ones: -> ones += ones
      twos: -> twos + twos
    numberBee = new FactoryB default: numberWang
    console.log numberBee.get()
    # OUTPUT> {ones: 2, twos:4}
    console.log numberBee.get()
    # OUTPUT> {ones: 4, twos:4}
    

    Variables scoped outside these functions can be changed to change the results of the functions.

    ones = 1
    twos = 5
    console.log numberBee.get()
    # OUTPUT> {ones: 2, twos:10}
    

    Functions are also passed the previous value in the chain of mutators allowing programmatic changes.

    dogs =
      description: "dog list"
      dogs: [
        "Snoopy"
      ]
    
    addScooby =
      dogs: (prev)->
        prev.push "Scooby"
        return prev
    
    pound = new FactoryB default: dogs
    console.log pound.get()
    console.log pound.get addScooby
    
    # OUTPUT> {description: "dog list", dogs: ["Snoopy", "Scooby"]}
    

    If one wants to replace a sub-object with a whole different object by wrapping the new object in a function:

    dogsFoods =
      description: 'dog foods'
      dogs: dog: 'dog food'
    
    specific =
      dogs:->
        Scooby: 'Scooby Snacks'
        Snoopy: 'Peanuts'
    
    store = new FactoryB default: dogsFoods
    
    console.log store.get()
    console.log store.get 'default', specific
    

    Chaining Saved JSON as Changes to Retrieved JSON

    FactoryB's get() method will accept multiple JSON objects applying them in the order given.

    time =
      fire: 'out'
      ice: 'melted'
    
    reignite =
      fire: 'HOT'
    
    console.log bee.get('default', time, reignite)
    
    # OUTPUT> {fire: 'HOT', ice: 'melted'}
    

    When it doesn't get a key first, it still assumes changes are to default.

    console.log bee.get(time, reignite)
    
    # OUTPUT> {fire: 'HOT', ice: 'melted'}
    

    When given keys, the get() method will use JSON objects it has saved at those keys.

    bee.set 'time', time
    bee.set 'reignite', reignite
    
    console.log bee.get('default', 'time', 'reignite')
    
    # OUTPUT> {fire: 'HOT', ice: 'melted'}
    

    get() will also mix and match accordingly.

    console.log bee.get('default', time, 'reignite')
    
    # OUTPUT> {fire: 'HOT', ice: 'melted'}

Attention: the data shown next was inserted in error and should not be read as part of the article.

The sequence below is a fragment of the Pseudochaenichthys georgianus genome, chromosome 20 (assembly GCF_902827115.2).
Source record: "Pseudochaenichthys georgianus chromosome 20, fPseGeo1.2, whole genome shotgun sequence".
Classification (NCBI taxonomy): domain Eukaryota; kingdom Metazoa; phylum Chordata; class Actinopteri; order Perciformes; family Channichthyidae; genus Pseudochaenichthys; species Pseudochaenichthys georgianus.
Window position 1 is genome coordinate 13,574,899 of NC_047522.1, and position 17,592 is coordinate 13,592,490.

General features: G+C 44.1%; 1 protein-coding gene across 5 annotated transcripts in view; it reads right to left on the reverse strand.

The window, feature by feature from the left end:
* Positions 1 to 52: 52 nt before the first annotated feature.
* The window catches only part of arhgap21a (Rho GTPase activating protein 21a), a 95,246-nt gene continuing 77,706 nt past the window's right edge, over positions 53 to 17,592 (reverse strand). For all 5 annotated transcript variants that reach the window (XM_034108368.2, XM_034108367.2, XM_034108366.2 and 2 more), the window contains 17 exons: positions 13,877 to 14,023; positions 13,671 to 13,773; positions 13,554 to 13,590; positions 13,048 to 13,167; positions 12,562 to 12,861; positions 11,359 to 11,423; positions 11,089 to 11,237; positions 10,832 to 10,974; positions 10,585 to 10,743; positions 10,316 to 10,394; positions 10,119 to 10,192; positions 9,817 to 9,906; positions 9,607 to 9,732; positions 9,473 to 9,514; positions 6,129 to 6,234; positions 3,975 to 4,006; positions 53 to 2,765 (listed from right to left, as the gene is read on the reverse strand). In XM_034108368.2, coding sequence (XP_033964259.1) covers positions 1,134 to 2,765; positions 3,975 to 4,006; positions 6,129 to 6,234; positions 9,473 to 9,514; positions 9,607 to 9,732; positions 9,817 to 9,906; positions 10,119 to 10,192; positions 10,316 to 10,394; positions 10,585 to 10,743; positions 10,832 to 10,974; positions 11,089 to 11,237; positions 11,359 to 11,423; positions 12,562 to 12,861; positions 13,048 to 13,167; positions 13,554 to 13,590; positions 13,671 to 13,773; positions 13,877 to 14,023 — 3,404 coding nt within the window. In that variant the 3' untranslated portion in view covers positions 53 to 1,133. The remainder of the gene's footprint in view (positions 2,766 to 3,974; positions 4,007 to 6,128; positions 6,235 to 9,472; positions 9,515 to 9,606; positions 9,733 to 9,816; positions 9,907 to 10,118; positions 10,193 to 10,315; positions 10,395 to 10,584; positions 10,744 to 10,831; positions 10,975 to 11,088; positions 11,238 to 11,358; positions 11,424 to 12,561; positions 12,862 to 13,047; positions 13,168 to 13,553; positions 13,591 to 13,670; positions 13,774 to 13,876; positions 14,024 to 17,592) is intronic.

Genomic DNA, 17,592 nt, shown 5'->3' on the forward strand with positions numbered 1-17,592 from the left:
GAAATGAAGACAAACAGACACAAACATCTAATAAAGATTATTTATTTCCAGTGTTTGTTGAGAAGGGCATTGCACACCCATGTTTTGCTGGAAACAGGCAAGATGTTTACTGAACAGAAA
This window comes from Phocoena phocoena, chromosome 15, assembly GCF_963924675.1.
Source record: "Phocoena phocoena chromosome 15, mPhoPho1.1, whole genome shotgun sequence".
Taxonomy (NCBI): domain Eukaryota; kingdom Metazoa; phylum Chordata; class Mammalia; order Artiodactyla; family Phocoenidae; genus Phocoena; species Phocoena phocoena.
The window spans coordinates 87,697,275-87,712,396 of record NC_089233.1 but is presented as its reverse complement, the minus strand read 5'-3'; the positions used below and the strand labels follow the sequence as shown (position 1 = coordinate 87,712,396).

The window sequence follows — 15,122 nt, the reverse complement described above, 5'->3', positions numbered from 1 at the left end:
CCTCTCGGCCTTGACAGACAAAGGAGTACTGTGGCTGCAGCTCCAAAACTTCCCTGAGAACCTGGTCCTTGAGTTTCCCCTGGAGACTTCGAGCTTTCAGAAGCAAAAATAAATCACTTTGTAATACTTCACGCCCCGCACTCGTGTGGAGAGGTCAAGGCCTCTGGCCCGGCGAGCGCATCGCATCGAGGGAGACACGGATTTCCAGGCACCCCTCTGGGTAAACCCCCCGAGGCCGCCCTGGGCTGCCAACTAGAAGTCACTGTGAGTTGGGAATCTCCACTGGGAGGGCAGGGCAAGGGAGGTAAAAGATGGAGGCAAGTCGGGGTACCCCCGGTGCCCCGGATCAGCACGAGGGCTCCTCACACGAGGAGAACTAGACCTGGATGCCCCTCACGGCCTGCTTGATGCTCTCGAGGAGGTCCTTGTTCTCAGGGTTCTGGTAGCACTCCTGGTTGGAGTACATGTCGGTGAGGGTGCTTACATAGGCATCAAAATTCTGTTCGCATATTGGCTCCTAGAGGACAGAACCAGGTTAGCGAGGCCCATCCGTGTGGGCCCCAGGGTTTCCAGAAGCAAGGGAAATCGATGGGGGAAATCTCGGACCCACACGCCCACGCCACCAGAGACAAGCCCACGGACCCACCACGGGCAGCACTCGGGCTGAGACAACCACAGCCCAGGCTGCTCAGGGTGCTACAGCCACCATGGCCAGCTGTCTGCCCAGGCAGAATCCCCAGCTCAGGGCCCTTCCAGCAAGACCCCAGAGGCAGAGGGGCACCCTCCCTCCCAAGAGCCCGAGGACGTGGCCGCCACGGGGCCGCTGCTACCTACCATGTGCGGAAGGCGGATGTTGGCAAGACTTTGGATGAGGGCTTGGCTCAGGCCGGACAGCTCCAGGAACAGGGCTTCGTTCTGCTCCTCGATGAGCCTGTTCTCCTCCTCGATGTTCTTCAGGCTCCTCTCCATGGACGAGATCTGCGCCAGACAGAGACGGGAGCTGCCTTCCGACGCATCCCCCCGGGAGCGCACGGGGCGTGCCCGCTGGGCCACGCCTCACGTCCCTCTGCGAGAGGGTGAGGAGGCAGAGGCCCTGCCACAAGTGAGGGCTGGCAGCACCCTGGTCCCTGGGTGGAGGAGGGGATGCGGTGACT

Managing Multiple Factories With The Constructor

    The FactoryB constructor will track any factories that are instantiated with a name string, which can then be retrieved using get() on the contructor.

    honeyBee = new FactoryB 'honeyBee', default: collects: 'honey'
    fireBee = new FactoryB 'fireBee', default: collects: 'fire'
    
    console.log FactoryB.get('honeyBee').get()
    console.log FactoryB.get('fireBee').get()
    
    # OUTPUT> {collects: 'honey'}
    # OUTPUT> {collects: 'fire'}
    

    The FactoryB constructor also has a set() method, if you decide you want the constructor to track it after instantiation.

    iceBee = new FactoryB default: collects: 'ice'
    FactoryB.set 'iceBee', iceBee
    
    console.log FactoryB.get('iceBee').get()
    
    # OUTPUT> {collects: 'ice'}
    

    With require's caching, stored factories can be retrieved anywhere you can use require to get the FactoryB constructor.

    console.log require('FactoryB').get('honeyBee').get()
    

    Recent Fixes

    • 04/28/2014: Addressed problem in mutating arrays
    • 04/03/2014: Addressed problem in mutating Dates

    Future Features

    • Better array handling
    • Knowing its model
    • Knowing how its model should be instantiated
    • Knowing how its model should be saved
    • Object relationship handling

    Install

    npm i factoryb

    DownloadsWeekly Downloads

    1

    Version

    0.3.3

    License

    MIT

    Last publish

    Collaborators

    • tehnatha